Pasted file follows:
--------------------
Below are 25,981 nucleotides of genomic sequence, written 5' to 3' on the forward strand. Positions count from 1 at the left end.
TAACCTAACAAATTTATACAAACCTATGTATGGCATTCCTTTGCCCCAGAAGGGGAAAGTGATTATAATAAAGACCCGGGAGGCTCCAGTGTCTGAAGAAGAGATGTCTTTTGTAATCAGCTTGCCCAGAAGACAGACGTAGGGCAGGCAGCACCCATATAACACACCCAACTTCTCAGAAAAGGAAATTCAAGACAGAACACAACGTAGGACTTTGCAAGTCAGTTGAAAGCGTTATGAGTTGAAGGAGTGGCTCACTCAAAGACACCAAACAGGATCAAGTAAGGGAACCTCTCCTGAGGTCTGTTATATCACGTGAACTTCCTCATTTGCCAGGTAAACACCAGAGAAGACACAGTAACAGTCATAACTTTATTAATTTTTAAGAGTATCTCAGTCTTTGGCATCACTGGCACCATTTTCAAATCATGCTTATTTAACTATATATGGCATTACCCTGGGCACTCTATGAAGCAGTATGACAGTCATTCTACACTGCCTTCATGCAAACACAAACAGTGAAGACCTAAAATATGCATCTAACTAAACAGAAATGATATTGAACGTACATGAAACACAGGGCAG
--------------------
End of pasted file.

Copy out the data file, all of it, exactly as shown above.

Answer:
Below are 25,981 nucleotides of genomic sequence, written 5' to 3' on the forward strand. Positions count from 1 at the left end.
TAACCTAACAAATTTATACAAACCTATGTATGGCATTCCTTTGCCCCAGAAGGGGAAAGTGATTATAATAAAGACCCGGGAGGCTCCAGTGTCTGAAGAAGAGATGTCTTTTGTAATCAGCTTGCCCAGAAGACAGACGTAGGGCAGGCAGCACCCATATAACACACCCAACTTCTCAGAAAAGGAAATTCAAGACAGAACACAACGTAGGACTTTGCAAGTCAGTTGAAAGCGTTATGAGTTGAAGGAGTGGCTCACTCAAAGACACCAAACAGGATCAAGTAAGGGAACCTCTCCTGAGGTCTGTTATATCACGTGAACTTCCTCATTTGCCAGGTAAACACCAGAGAAGACACAGTAACAGTCATAACTTTATTAATTTTTAAGAGTATCTCAGTCTTTGGCATCACTGGCACCATTTTCAAATCATGCTTATTTAACTATATATGGCATTACCCTGGGCACTCTATGAAGCAGTATGACAGTCATTCTACACTGCCTTCATGCAAACACAAACAGTGAAGACCTAAAATATGCATCTAACTAAACAGAAATGATATTGAACGTACATGAAACACAGGGCAG